11 September 2001
On 11 September 2001 thousands were killed after terrorists crashed hijacked airliners into the World Trade Centre in New York and the Pentagon in Washington. Four planes were hijacked in total, two were flown into the World Trade Centre, one into the Pentagon and the fourth crashed into a field in Pennsylvania. Trading on Wall Street stopped and the Federal Aviation Administration halted all flight operations at the nation's airports for the first time in U.S. history. In the immediate aftermath of the attacks, the Bush administration declared a 'war on terrorism', with the stated goals of bringing Osama bin Laden and al-Qaeda to justice and preventing the emergence of other terrorist networks. The affects were felt world wide. Numerous countries, including the United Kingdom, India, Australia, France, Germany, Indonesia, China, Canada, Russia, Pakistan, Jordan, Mauritius, Uganda and Zimbabwe introduced "anti-terrorism" legislation and froze the bank accounts of businesses and individuals they suspected of having al-Qaeda ties. In South Africa, flights to the USA were suspended, security measures at airports tightened, and the economy was adversely affected.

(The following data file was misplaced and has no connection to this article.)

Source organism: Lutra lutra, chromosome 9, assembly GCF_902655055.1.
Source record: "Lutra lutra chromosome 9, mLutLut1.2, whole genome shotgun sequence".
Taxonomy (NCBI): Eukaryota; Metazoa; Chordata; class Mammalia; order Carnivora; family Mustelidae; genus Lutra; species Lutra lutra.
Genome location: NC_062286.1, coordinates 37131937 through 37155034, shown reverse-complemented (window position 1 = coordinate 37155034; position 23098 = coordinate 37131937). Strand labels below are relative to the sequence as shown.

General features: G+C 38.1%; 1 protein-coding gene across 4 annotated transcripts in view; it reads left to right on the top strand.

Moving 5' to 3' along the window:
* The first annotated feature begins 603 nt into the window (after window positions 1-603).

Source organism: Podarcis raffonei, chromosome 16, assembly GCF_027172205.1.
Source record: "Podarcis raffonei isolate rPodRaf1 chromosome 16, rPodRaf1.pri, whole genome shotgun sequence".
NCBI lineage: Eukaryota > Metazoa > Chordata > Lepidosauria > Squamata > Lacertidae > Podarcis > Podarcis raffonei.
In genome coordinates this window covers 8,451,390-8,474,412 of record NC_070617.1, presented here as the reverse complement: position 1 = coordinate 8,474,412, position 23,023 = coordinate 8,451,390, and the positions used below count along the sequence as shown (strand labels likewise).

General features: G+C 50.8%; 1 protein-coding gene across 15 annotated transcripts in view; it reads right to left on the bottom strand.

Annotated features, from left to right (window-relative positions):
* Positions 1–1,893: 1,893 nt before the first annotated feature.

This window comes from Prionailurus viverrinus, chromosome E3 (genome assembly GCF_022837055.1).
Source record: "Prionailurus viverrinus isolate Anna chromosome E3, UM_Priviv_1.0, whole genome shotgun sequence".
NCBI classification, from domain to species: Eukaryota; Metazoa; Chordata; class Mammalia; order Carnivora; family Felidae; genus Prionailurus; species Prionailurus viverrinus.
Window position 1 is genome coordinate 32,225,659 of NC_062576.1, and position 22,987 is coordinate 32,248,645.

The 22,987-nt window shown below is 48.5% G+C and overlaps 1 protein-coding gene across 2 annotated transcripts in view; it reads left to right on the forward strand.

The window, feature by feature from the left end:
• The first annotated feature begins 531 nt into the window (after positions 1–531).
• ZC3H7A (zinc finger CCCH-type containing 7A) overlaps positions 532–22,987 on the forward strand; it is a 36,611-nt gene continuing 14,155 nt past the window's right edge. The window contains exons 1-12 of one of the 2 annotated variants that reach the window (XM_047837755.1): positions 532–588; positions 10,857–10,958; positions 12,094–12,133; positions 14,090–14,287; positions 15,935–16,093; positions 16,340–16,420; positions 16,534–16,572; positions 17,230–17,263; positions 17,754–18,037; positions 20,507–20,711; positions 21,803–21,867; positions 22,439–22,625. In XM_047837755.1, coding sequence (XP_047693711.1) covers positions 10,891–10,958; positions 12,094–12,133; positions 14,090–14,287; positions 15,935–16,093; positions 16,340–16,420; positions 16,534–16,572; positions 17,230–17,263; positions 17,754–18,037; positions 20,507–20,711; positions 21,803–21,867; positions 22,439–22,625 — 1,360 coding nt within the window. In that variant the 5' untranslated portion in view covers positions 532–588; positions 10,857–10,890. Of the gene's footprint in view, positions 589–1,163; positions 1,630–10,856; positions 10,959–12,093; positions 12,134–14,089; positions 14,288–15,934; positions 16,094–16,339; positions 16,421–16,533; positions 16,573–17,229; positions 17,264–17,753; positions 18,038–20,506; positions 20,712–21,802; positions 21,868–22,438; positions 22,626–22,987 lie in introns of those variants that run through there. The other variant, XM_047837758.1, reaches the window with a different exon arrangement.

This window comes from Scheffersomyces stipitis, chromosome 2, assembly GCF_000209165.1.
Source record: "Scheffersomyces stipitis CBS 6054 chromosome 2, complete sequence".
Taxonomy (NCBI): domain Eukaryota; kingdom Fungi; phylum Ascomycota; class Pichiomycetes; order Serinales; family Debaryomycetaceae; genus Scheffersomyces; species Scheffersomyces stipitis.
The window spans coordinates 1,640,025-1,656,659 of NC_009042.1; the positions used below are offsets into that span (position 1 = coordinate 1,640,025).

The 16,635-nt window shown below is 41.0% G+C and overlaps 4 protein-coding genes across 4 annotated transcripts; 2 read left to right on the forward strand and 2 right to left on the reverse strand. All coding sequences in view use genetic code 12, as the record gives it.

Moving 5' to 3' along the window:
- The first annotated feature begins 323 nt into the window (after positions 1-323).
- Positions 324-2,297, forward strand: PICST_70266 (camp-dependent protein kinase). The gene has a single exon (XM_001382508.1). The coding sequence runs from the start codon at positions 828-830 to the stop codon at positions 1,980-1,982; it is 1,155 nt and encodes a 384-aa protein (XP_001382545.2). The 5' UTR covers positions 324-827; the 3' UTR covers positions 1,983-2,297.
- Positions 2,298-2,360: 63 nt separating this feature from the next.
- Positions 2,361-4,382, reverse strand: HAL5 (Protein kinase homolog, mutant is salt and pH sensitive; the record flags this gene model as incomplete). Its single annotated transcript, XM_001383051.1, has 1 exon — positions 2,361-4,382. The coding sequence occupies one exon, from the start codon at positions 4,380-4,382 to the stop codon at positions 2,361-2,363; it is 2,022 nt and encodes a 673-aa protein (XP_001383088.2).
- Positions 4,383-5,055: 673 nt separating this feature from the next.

Archives of Global Change in the 21st Century, September 11, 2001-The Day the World Changed [online], Available at www.september11news.com [Accessed: 10 September 2013]